Most Division I coaches who evaluated Kelsey Mattice got stuck on the fact she stands only 5-foot-5.
University of Maine women's basketball coach Cindy Blodgett looked past the point guard's stature and instead saw her considerable skills.
Mattice plans to prove the doubters wrong at the Division I level next year as she has verbally committed to attend UMaine on a basketball scholarship.
"That's been my dream forever. I've always wanted to play Division I," said the standout at Cicero-North Syracuse (N.Y.) High School, where she is a teammate of 6-3 post player Breanna Stewart, one of the nation's most highly-regarded recruits.
Mattice, who also received a scholarship offer from Division II Bentley University in Massachusetts, plans to prove the naysayers wrong.
"I just kind of ignore people that tell me (I'm too short) and continue to work my hardest and try to get the best outcome out of it," said Mattice, who felt comfortable on her unofficial visit to UMaine.
Blodgett is prohibited by NCAA rules from commenting on recruits until they have signed a National Letter of Intent.
Mattice helped lead the Northstars to a 21-3 record and a spot in the Class AA (large-school) state quarterfinals last season. She averaged approximately 10 points and six assists per game.
Cicero-North Syracuse coach Eric Smith praised Mattice for "her competitiveness, her grittiness, her ability to lead the team."
He said she has developed into an good leader who knows how to direct the offense and dictate the tempo of a game.
"She's a scorer's point guard," Smith said. "She likes to attack the basket and is not afraid to knock down the open shots on the perimeter if she's open."
Smith explained Mattice, a first-team, all-league selection and third-team All-Central New York pick last season, has been successful playing AAU ball for the Unity Wildcats despite giving up four or more inches to opponents.
"She's 5-5 but she plays bigger than that. She can get off the floor," he said.
Mattice also received a mention last summer from Mark Lewis in his HoopGurlz blog on ESPN.com. He saw her play in the 10th USA Invitational in July at Penn State University.
The event included 320 teams from 11 states, Washington, D.C., Canada, Ireland and Spain. Mattice caught Lewis' eye.
"While there may not be a lot of size with this 5-5 point guard, there absolutely are a lot of skills," Lewis wrote.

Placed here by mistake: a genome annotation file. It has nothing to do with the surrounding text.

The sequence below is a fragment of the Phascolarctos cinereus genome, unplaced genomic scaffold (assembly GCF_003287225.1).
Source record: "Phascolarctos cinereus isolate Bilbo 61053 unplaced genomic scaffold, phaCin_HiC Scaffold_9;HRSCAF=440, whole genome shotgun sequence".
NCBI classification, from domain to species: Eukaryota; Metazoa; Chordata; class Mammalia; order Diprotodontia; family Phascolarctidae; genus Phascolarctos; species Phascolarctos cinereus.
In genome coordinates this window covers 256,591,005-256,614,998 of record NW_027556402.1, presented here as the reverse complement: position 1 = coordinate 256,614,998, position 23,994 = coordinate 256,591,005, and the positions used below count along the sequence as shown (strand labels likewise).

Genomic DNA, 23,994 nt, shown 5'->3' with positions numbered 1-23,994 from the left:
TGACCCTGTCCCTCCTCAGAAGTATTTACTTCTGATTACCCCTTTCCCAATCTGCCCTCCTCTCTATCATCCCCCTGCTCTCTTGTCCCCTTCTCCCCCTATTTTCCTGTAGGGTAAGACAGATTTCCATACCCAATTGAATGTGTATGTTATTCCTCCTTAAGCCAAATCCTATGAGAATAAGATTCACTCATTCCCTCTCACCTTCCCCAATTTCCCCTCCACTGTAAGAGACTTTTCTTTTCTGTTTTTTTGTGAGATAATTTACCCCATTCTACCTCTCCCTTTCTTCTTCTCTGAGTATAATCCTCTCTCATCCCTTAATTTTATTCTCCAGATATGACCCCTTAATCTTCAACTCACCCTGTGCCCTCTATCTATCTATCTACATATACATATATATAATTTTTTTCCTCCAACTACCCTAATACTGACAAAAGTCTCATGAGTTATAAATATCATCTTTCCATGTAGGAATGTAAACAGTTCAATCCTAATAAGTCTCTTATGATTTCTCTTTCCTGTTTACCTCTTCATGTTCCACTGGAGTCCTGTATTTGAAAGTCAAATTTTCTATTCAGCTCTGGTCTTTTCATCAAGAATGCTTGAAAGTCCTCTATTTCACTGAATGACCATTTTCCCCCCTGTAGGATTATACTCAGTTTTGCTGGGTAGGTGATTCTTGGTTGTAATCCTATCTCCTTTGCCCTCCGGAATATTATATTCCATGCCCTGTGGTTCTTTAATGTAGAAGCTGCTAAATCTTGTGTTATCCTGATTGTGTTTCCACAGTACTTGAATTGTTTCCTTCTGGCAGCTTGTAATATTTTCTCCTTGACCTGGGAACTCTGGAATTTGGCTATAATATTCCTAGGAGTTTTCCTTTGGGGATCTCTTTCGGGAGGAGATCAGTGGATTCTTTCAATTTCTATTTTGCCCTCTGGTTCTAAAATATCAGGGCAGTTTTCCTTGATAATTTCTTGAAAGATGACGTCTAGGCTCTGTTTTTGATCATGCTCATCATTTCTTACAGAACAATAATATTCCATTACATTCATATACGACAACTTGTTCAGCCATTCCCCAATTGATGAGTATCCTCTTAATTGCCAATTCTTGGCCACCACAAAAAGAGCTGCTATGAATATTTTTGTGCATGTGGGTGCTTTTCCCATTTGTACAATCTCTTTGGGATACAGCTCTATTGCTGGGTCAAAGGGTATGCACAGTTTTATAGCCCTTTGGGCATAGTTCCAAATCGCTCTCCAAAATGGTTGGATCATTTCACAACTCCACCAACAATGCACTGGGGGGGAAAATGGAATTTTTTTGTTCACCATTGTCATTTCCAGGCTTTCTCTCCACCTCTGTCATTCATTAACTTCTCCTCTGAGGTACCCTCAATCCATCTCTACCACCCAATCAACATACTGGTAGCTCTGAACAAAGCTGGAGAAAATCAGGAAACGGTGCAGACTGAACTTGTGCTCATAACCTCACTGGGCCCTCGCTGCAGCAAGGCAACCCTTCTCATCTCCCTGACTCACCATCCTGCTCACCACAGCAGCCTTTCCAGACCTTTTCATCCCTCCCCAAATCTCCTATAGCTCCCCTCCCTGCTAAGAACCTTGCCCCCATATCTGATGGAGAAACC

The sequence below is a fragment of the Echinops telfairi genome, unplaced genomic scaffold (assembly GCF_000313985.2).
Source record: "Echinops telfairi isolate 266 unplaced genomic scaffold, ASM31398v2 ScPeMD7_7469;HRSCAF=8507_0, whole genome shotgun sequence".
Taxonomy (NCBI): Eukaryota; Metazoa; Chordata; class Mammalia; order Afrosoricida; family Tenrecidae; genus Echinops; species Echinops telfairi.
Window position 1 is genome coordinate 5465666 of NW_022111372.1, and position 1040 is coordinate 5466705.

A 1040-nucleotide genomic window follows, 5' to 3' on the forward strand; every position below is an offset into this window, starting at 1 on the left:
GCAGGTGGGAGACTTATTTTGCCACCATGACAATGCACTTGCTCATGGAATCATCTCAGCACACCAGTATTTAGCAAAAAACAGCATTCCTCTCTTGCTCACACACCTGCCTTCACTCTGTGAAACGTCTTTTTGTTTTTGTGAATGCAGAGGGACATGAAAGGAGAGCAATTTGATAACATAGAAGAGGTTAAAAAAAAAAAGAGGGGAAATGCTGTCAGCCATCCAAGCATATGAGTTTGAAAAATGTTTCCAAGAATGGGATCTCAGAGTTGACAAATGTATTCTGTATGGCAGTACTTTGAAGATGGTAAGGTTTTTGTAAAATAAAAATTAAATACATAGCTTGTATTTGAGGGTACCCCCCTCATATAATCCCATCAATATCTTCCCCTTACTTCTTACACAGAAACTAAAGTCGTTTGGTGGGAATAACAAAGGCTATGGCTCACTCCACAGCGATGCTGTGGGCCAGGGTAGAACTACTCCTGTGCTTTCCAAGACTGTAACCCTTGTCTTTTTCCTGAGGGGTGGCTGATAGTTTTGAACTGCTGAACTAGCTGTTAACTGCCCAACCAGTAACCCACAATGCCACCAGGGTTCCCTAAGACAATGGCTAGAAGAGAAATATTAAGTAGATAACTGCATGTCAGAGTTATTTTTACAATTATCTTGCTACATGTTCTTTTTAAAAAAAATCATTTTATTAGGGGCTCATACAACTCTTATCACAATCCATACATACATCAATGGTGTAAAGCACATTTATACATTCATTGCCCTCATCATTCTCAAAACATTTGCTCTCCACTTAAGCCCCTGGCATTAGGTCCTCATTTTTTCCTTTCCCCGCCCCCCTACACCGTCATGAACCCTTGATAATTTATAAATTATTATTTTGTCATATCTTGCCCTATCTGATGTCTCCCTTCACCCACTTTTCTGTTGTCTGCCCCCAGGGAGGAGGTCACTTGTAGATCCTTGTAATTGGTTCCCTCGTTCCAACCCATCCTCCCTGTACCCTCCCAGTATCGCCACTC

"Her ballhandling and ball distribution show her court intelligence and allow her to control the floor from the point. She can penetrate and create both shots and passes. The form on her shot is textbook and she has the range to connect from 3-point distance."
Bears hit the hardwood
The UMaine women's basketball team has begun preseason practices for the 2010-11 season.
The Bears held their first full-team, on-court session Monday and had a one-hour session Wednesday. Under new NCAA rules, teams may practice 30 times during the span of 40 days prior to their first game.
Blodgett said she is trying to balance practice with continued preseason training as the Bears attempt to get healthy in preparation for the regular season.
"We're trying to keep them engaged and also do some teaching, but we have to continue conditioning as well. We have to have a solid base," Blodgett said.
UMaine has been dealing with a handful of injuries and players going through rehabilitation. Among those working their way back from health issues are lone senior Tanna Ross of Newburgh (knee), juniors Brittany Williams (shoulder) and Sheay Longstaff (knee), redshirt freshmen Shareka Maner (shoulder) and Rachele Burns of Gorham (knee), and freshmen Jaymie Druding (knee).
"People are getting healthy," Blodgett said, literally knocking on wood for luck.
"Sherrie Weeks is doing a fabulous job of bringing them back," she said of the Bears' athletic trainer. "I'm very optimistic."
UM baseball slates Elite camp
Baseball players who are considered serious college or professional prospects are invited to attend UMaine's Elite Camp, scheduled Oct. 11 at Mahaney Diamond in Orono.
The 9 a.m. clinic, for players ages 15-18, consists of a morning player evaluation, lunch, a professional-style workout and games. The Black Bears' coaching staff will run the camp, which will be attended by college and pro scouts.
Players may work out at their position of choice and should bring a glove, bat, spikes and baseball pants. Catchers must bring their own gear.
The $100 fee includes the evaluation, a T-shirt and lunch. For more information, contact UMaine assistant coach Jason Spaulding at 581-1098 or Jason.Spaulding@umit.maine.edu. Registration forms can be downloaded at GoBlackBears.com.